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American Gothic

Regionalist painter Thomas Hart Benton was naturally stunned
by the commercial success of his pupil Jackson Pollock, whose No. 5, 1948,
a “nest-like drizzle of yellows and browns on fiberboard,” sold for 140 million,
becoming the most expensive painting in the history of modern art,
and this, after the (near) seduction of his one wife Rita!
Pollock: “She was the ideal woman.”

Childhood: hunger. His mother Stella, strangely inexpressive:
“She sat like statuary the entire evening and didn’t move once.”
Romantic History: his approach with Lee Krasner, after
introductions at a dinner party: “Do you like to fuck?”

Mentor: “He couldn’t absorb words and he couldn’t use them,
but he picked up on the subtlest nonverbal signals.”
Protégé: “Damnit, Tom, damnit! You know what I mean!”

Verbs used to describe Pollock’s process of applying paint:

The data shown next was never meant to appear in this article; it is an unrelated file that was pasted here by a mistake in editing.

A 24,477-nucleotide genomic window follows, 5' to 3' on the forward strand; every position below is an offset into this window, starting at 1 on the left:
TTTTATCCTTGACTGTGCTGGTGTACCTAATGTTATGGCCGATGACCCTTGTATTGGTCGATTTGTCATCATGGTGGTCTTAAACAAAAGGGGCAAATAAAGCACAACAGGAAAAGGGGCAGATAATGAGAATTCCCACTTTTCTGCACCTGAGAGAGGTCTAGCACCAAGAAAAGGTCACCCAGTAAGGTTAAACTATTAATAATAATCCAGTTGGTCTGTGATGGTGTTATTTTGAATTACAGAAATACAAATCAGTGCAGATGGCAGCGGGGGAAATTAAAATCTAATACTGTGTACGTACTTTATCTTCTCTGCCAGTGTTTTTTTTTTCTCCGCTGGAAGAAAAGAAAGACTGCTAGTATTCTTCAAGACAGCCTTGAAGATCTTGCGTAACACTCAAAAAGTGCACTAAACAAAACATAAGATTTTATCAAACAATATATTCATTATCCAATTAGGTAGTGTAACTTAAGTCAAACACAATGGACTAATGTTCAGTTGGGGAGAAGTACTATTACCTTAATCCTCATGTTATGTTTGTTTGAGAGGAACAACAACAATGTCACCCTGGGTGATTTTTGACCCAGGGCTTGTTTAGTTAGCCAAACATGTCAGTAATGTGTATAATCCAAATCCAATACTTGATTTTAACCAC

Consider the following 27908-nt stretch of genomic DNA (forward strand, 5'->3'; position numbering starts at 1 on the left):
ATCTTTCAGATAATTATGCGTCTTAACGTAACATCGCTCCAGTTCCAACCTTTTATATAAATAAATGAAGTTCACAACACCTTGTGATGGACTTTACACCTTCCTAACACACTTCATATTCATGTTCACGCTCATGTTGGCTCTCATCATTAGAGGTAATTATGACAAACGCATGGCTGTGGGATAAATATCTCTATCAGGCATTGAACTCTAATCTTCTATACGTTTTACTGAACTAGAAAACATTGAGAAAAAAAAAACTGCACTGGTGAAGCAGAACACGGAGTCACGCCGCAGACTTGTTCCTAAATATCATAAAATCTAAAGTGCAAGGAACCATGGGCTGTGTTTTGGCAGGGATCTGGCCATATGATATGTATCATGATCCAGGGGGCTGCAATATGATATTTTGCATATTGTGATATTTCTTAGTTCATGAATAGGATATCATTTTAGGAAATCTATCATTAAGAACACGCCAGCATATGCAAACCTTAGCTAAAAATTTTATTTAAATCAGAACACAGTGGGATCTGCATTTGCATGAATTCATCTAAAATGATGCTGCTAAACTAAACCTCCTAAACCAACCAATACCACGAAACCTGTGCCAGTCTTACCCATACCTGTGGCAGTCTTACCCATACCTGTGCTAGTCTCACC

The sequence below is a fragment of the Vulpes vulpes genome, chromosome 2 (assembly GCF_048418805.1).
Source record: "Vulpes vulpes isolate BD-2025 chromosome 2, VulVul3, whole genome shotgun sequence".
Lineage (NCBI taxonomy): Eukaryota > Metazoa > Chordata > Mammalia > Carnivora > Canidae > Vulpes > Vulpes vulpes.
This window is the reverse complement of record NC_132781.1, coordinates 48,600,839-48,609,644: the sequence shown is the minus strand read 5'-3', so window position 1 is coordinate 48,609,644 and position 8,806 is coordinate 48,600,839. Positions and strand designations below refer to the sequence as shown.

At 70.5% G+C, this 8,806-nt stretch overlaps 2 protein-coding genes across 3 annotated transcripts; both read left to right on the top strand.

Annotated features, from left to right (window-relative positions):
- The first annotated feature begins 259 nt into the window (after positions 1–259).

fling, dribble, hurl, and dump
(drip having become the name of the style).

Art Historian: “None of Pollock’s paintings are true abstractions. They are
fundamentally figurative paintings, albeit in a way that’s hard to read.”

Reporter: “So Jack, how does it feel to be considered the father
of Abstract Expressionism?”
Pollock: “What the hell is Abstract Expressionism?”

1943: Compositional space of Mural: a barn. Technique: two
days spent crawling over a thirty-foot canvas, flinging cigarette
ash, paint, and glue. (Bio. note: He wrote Jackson Pollock across
the canvas, then hung the imagery from the letters of his name.)

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